Feb-2008: FY2008-2010 Medium Term Revival Plan

Moves to speed up the reduction of its workforce on a consolidated basis from 53,100 staff at the end of FY2006 to 48,800 staff by the end of FY2008. JAL will continue to keep personnel costs down so that every financial year personnel costs are 50 billion yen lower than the level in FY2006. JAL will continue to reduce personnel costs - the Group's biggest fixed expense - resulting in a reduction in costs of JPY10 billion yen on a yearly basis.

May-2009: FY2009 Management Plan

Further intensify cost reduction measures. Aiming to drive costs down even more drastically, to achieve a cost restructure that can endure risks from external influences, attention will be focused principally on the following 9 areas in FY2009:
1. Sales Targeted savings: JPY13 billion
2. Maintenance Targeted savings: JPY6 billion
3. Back-end operations Targeted savings: JPY3 billion
4. Airport Operations Targeted savings: JPY2 billion
5. IT Systems Targeted savings: JPY1 billion
6. Fixed Assets Targeted savings: JPY4 billion
7. Aviation Fuel Targeted savings: JPY3 billion
8. Procurement and logistics Targeted savings: JPY21 billion
9. Customer Service: n/a

The carrier's close links to government and the power of its unions have previously generated a powerful inertial force against radical redirection.

The response to its ongoing losses has been to progressively withdraw capacity, accelerating the suspension of loss-making international routes, in particular, over the past 12 months.

Japan Airlines passenger numbers: FY06 to FY09

Rival ANA is also trimming capacity in response to the slowdown, but far less dramatically than JAL.

ANA total passenger numbers: FY06 to FY09

The 'Emergency Revival Plan' - a last chance for JAL?

Last week JAL unveiled its Emergency Revival Plan under which it would cut 6,800 jobs by Mar-2012, slash capacity and seek an equity alliance with a foreign carrier. This looks meaningful on paper, but the proof will be in the delivery.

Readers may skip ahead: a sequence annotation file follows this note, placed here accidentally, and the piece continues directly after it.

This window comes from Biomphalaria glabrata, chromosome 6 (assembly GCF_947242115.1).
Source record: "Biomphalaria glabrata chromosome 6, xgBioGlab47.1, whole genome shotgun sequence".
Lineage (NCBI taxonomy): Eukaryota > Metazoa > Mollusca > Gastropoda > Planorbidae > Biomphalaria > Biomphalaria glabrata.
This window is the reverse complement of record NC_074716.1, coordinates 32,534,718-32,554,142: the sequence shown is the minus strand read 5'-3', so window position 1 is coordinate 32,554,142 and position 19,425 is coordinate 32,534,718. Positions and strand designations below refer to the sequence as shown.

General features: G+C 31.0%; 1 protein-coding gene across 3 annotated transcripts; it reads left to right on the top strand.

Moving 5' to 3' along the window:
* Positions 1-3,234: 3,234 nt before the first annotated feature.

A 30% reduction in cost, if it translated into a similar reduction in ticket prices, could grow the high fare Japanese market by 50% in five years. And expanded access to a more open north Asian market has massive upside, especially for any airlines with an inside track.

The Centre has estimated previously that the upside for an intra-north Asian market freed of entry restrictions could add anything between 1-3 million additional air passengers a year to this population-intensive sub-region. It is these prospects that have captured the interest of the bidders, particularly with JAL's currently depressed share price.

With a continuing fierce outlook for the airline industry over the next 18 months, JAL has to get it right this time. Another chance is unlikely to come its way.

JAL's Emergency Revival Plan, 14-Sep-2009

  • Job reductions: Will reduce workforce by approximately 14% (equating to 6,800 job cuts) by 2011/12, with job cuts and early retirements to commence this year. The move is part of efforts to reduce operating costs by 30%;
  • Capacity reductions: Planning a "drastic" network reduction, for reportedly the largest reduction of routes in its history. The reductions reportedly includes the elimination of approximately 20 international services, or approximately 20% of its international network, through FY2011, commencing in Oct-2009, as the company reportedly seeks to reduce the ratio of its international flights to less than the current 50% of overall flights;